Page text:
Behavioral Finance: Understanding the Social, Cognitive, and Economic Debates
Edwin Burton, Sunit Shah
Format: PDF / Kindle (mobi) / ePub
An in-depth look into the various aspects of behavioral finance
Behavioral finance applies systematic analysis to ideas that have long floated around the world of trading and investing. Yet it is important to realize that we are still at a very early stage of research into this discipline and have much to learn. That is why Edwin Burton has written Behavioral Finance: Understanding the Social, Cognitive, and Economic Debates.
Engaging and informative, this timely guide contains valuable insights into various issues surrounding behavioral finance. Topics addressed include noise trader theory and models, research into psychological behavior pioneered by Daniel Kahneman and Amos Tversky, and serial correlation patterns in stock price data. Along the way, Burton shares his own views on behavioral finance in order to shed some much-needed light on the subject.
• Discusses the Efficient Market Hypothesis (EMH) and its history, and presents the background of the emergence of behavioral finance
• Examines Shleifer's model of noise trading and explores other literature on the topic of noise trading
• Covers issues associated with anomalies and details serial correlation from the perspective of experts such as DeBondt and Thaler
• A companion Website contains supplementary material that allows you to learn in a hands-on fashion long after closing the book
In order to achieve better investment results, we must first overcome our behavioral finance biases. This book will put you in a better position to do so.
are today overwhelmed by the mountain of evidence that is piling up for those who support the behavioral finance point of view and the unexplained stock market behavior that is increasingly difficult to reconcile with the efficient market view. Thus, this book represents a skeptic’s view with a grudging acceptance that, at this point, the advocates of behavioral finance seem to have the upper hand in the ongoing debate. This debate revolves around three main discussions: (1) noise trader theory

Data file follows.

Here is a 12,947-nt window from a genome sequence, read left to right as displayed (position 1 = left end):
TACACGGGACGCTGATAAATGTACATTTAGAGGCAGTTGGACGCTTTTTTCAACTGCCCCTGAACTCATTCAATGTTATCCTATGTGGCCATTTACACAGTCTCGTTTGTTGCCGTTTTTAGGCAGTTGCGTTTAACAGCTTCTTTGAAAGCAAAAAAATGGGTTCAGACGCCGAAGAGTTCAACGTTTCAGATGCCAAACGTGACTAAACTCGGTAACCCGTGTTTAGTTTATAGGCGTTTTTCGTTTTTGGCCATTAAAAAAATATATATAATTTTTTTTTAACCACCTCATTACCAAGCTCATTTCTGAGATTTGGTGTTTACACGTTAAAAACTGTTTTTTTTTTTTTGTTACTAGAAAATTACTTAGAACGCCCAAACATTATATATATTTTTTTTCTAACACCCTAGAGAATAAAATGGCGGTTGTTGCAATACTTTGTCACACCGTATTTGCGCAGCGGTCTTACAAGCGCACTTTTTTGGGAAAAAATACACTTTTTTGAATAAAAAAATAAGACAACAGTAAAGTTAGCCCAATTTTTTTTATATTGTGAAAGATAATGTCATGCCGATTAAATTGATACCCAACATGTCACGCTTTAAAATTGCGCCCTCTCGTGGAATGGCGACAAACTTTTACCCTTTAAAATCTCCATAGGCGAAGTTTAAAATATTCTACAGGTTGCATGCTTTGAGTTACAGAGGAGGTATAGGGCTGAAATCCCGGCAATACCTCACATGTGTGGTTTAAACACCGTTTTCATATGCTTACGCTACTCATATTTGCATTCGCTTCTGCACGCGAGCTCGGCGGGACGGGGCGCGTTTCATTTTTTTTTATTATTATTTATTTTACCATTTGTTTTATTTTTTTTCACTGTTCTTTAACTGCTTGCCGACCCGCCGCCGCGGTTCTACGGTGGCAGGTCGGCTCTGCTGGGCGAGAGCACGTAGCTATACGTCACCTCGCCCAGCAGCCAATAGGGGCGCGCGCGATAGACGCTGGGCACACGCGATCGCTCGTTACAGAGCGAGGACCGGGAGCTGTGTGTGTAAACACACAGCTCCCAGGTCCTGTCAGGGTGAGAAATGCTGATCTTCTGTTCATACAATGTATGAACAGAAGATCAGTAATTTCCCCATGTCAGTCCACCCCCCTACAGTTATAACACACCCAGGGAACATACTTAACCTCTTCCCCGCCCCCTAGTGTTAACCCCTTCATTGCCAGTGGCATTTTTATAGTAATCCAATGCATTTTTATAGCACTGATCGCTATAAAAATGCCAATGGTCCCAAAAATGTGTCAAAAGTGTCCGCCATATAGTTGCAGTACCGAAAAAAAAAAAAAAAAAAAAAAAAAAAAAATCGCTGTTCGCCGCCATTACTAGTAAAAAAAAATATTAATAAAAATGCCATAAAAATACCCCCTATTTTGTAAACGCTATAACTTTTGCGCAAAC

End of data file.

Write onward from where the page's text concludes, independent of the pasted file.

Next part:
so or worrying that if I do this, I might live to regret it. Major financial decisions seem potentially affected by feelings of regret. None of this bodes well for the efficient market hypothesis. Chapter 11 Inertial Effects I magine two identical people making a choice between two options, option A and option B. The only difference between the two people is that the first starts at A and is asked whether or not he or she would like to move to B, whereas the second starts at B and is
which the average participant shot par in the first round. A golfer who shot six under par on that day is likely more talented than his average competitor, but it is also likely that he enjoyed above-average luck on that day. If asked to predict his score the next day, one would expect he would still have above-average talent, but there is no reason to expect he would have above-average luck again. Consequently, the best guess of his second-round score is slightly better than the average
effect,” discussed in Chapter 15. January seems to be different. Stock returns are higher in January than in the rest of the year. Another January effect also exists. If January returns are above normal, then the stock returns for the rest of the year seem to be above normal. Major research conclusions from such landmark works as Fama-French, De Bondt-Thaler, and Jegadeesh-Titman all find that something strange happens in the January data. It is rare to see any major econometric work on U.S.
E[Ri] is 6 percent, but that doesn’t mean the actual future return in any particular period is 6 percent. It means the average of future returns is expected to be 6 percent. The actual return might be higher or lower. Equivalently, the “expected” number of head flips in two coin tosses is expected to be one, but could be zero or two. What is Rf ? Rf is the risk-free rate. It represents what an investor can earn without taking any risk. In the real world such an asset might be approximated by